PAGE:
Saturday, August 27, 2011

Sri Lanka investors stumped by low labour productivity in tea estates

Aug 27, 2011 (LBO) - Investors are losing interest in Sri Lanka's plantations as rising wages without productivity gains are making companies reluctant to invest in the replanting needed to sustain the industry, a business group has warned.

Sri Lanka’s competitiveness as a tea producer has declined with each successive wage hike with no commensurate increase in labour productivity, Elpitiya Plantations chairman Rajan Brito said.

The firm, part of the Aitken Spence group, made a net profit of 364 million rupees in the financial year to March 31, 2011, up 470 percent from the previous year, as gains from rubber, palm oil and hydropower compensated for a weak performance from tea.

"The future for Elpitiya Plantations is very challenging," Brito told shareholders in the company's annual report.

"On one side, with the government’s thrust and priority towards plantations and agriculture, the estates show great promise for diversification into other crops and industries.

"On the other hand, the industry is faced with twin problems of rising cost and lower productivity particularly for high and mid grown tea.

Brito said Sri Lanka’s competitiveness as a tea producer has declined with each successive wage increase.

Managing director Rohan Fernando said that the tea industry, the country’s backbone and the main business of Elpitiya Plantations, continues to lag behind and was "barely able to make a profit during the year."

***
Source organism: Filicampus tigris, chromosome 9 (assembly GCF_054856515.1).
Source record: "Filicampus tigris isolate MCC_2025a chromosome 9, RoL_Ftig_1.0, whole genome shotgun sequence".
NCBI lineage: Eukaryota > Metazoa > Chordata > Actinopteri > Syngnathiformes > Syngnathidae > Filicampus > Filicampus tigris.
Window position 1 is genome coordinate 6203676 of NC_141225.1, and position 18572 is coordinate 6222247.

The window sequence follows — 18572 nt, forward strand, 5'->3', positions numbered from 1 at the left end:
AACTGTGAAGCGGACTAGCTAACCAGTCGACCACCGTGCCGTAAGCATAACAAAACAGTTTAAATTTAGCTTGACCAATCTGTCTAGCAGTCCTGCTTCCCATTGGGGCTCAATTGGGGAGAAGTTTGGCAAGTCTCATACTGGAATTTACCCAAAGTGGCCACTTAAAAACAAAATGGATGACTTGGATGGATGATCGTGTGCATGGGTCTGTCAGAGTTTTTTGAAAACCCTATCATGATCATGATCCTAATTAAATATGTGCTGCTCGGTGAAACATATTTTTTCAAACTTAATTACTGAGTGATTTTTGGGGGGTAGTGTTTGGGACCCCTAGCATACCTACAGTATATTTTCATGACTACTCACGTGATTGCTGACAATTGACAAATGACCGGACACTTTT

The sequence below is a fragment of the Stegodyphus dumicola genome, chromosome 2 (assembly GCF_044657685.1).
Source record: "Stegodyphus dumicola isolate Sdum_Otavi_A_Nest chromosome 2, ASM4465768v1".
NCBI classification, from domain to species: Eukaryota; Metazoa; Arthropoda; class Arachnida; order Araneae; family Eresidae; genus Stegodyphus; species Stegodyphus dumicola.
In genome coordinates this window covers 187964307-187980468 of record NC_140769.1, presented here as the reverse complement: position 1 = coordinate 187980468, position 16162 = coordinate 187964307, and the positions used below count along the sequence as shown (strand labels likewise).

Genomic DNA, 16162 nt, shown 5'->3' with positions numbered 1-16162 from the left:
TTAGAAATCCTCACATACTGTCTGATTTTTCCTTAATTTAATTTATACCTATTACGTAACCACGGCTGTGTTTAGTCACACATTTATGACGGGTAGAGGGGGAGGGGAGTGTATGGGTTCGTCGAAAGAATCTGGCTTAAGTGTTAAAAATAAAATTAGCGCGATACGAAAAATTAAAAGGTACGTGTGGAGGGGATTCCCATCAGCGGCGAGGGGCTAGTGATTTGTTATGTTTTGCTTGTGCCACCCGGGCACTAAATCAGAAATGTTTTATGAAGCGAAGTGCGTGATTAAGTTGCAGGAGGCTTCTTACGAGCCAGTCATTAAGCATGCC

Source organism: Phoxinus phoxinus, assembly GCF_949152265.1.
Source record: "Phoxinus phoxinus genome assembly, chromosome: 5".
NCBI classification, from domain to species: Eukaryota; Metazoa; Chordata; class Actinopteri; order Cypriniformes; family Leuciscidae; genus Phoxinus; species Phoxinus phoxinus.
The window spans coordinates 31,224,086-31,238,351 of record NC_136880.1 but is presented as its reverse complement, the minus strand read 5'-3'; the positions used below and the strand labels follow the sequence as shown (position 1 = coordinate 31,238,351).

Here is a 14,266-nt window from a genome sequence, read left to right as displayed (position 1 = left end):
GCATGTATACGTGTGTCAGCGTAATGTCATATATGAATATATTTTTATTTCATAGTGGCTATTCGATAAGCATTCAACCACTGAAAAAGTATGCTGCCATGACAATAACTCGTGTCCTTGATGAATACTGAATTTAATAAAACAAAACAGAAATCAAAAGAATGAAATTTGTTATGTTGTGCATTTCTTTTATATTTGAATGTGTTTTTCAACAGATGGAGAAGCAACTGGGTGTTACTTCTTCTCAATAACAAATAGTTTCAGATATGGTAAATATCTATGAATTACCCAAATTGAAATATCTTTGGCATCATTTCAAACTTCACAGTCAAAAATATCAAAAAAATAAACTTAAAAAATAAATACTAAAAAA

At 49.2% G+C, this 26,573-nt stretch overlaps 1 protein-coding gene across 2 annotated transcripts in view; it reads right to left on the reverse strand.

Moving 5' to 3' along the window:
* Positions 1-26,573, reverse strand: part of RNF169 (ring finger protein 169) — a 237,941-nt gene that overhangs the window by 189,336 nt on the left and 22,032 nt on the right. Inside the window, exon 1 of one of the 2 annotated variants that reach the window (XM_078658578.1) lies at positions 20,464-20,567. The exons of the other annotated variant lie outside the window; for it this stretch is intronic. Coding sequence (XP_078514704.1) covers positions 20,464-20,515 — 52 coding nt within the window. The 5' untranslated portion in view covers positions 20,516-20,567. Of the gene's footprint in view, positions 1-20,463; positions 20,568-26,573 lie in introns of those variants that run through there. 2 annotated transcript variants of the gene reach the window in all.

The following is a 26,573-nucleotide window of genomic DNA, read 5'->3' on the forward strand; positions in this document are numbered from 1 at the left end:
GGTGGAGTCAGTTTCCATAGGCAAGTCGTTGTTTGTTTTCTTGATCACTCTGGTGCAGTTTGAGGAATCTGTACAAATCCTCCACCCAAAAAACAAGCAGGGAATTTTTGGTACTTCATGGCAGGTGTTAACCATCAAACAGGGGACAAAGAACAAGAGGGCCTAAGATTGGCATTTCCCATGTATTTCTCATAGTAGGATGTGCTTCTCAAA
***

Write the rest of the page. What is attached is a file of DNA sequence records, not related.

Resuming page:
The high and medium grown estates in particular were affected by inconsistent weather and fluctuating tea prices, which contributed to negative margins on the estates.

"This is a serious area of concern and has been aggravated by the recent wage increase," Fernando said.

"Once in two years plantation sector wages are increased in keeping with the collective agreement and whilst we appreciate the need for increased wages and benefits to employees, it is important that the increases are compensated with an increase in productivity.

"When this does not happen, the industry gradually erodes to a position when investors and stakeholders begin to lose confidence on this industry," Fernando warned.

"Unfortunately this is the current position of the tea industry, which is clearly seen by the rate of replanting in all the high and medium grown estates in Sri Lanka."

Fernando warned that unless this situation is corrected, "no investor will be willing to risk capital in the cultivation and replanting of tea particularly in the high and medium grown estates."

source -

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